Beauty influencers of the Edo period
Young girl, wife, mother, courtesan, woman of the aristocracy, of the people or of the bourgeoisie… It is enough to observe the faces to guess their marital situation and social status. Position of the eyebrows, color of the lips and teeth, style of the hairstyle: in the Edo period (1603-1868), the feminine appearance was extremely codified, as illustrated by the elegant exhibition of prints presented at the Maison of Japanese culture in Paris. Far from being futile, it sheds light on the class system then in force. All the works shown come from the Pola Institute, a research establishment that collects objects and documents related to the art of make-up in Japan and the West, from Antiquity to the present day.
Over 150 prints (ukiyo-e) have been reunited, which will give way to as many others from December 3, the fragility of these works on paper not allowing them to be exposed to light for too long. All of them show women with often stereotypical faces, busy with their toilet, alone, with friends or servants. No erotic print (shunga) in this selection, a genre that was nevertheless widely developed in Japan during the Edo period and which had given rise to a beautiful exhibition, entitled “Mirror of desire”, in 2016 at the Guimet Museum of Asian Arts, in Paris. No nudity either, the women appearing at the jump of the tatami always adorned with sumptuous kimonos.
About fifty objects are also presented in a display cabinet, richly decorated combs and hairpins, porcelain make-up kit, still for making floral lotions, lip and cheek brushes, lacquer dressing tables with patterns enhanced with gold … The care taken in the manufacture of all these accessories attests to the importance attached by women to their beauty, an activity that could take several hours. A three-volume manual, dating from 1813, provides advice on how to apply eyebrow make-up, to make a pretty mouth or to highlight your hair according to the shape of your face. Republished several times, this beauty guide (ancestor of tutorials!) Was a bestseller, before its distribution was stopped by the earthquake that devastated Tokyo in 1923, destroying the original boards.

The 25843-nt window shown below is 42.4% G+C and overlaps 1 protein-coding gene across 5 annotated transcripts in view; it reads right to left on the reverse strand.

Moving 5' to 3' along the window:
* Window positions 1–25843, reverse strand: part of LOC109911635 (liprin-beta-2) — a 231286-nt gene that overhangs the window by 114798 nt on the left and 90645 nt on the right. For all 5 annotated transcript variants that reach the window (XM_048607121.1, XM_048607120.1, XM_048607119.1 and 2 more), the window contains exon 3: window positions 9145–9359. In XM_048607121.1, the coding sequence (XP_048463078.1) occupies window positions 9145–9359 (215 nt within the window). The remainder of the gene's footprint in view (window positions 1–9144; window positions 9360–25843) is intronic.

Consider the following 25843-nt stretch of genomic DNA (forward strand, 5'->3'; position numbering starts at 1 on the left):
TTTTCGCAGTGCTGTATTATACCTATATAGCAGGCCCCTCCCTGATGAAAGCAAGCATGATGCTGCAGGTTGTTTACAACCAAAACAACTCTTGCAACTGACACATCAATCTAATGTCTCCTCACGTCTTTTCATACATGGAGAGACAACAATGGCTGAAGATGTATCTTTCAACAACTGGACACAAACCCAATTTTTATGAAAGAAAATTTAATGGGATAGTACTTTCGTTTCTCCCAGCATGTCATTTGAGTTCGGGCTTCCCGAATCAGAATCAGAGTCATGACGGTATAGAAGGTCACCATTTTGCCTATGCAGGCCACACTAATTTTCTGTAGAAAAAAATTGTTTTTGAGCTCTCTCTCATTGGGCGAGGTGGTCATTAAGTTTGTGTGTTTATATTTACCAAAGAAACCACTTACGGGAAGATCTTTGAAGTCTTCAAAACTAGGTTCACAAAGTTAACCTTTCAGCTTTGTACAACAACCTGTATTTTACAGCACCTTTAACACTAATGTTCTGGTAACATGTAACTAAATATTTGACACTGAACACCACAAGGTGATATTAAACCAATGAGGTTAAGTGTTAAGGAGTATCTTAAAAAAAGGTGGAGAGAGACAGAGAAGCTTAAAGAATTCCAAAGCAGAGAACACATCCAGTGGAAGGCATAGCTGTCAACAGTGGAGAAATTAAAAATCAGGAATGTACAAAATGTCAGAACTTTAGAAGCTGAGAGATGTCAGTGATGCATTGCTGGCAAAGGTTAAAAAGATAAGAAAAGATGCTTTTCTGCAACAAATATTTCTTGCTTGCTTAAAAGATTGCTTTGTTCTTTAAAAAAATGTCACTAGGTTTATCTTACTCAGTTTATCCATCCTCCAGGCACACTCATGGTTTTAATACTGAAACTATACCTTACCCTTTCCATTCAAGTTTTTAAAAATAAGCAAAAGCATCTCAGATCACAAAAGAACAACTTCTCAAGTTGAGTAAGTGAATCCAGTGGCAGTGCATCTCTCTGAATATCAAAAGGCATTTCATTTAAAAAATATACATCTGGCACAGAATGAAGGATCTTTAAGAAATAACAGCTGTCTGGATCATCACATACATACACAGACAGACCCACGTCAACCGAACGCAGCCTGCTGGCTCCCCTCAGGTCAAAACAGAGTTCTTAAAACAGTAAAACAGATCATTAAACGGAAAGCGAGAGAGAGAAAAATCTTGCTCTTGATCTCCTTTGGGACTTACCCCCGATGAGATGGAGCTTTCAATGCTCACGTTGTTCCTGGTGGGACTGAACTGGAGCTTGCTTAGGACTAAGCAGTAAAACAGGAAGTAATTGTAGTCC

Rich in a thousand details, these prints lift the veil on a ritual that Japanese women engaged in daily in order to conform to the ideal of beauty of the time. Three shades are sufficient for makeup: white for the face, neck and décolleté, red for the lips and black for the eyebrows. Shaved every morning after having rubbed it with rice bran to be perfectly smooth, the face is coated with a mixture of water and white lead – sometimes mercury (we have not been concerned about the harmfulness of these cosmetics only from 1900). A print by Keisai Eisen (1790-1848) thus shows a young geisha applied to whiten her face using a brush brush. Another by Ichiyusai Kuniyoshi (1797-1861) represents a woman checking, a mirror in each hand, the correct application of the make-up on the skin of her neck.
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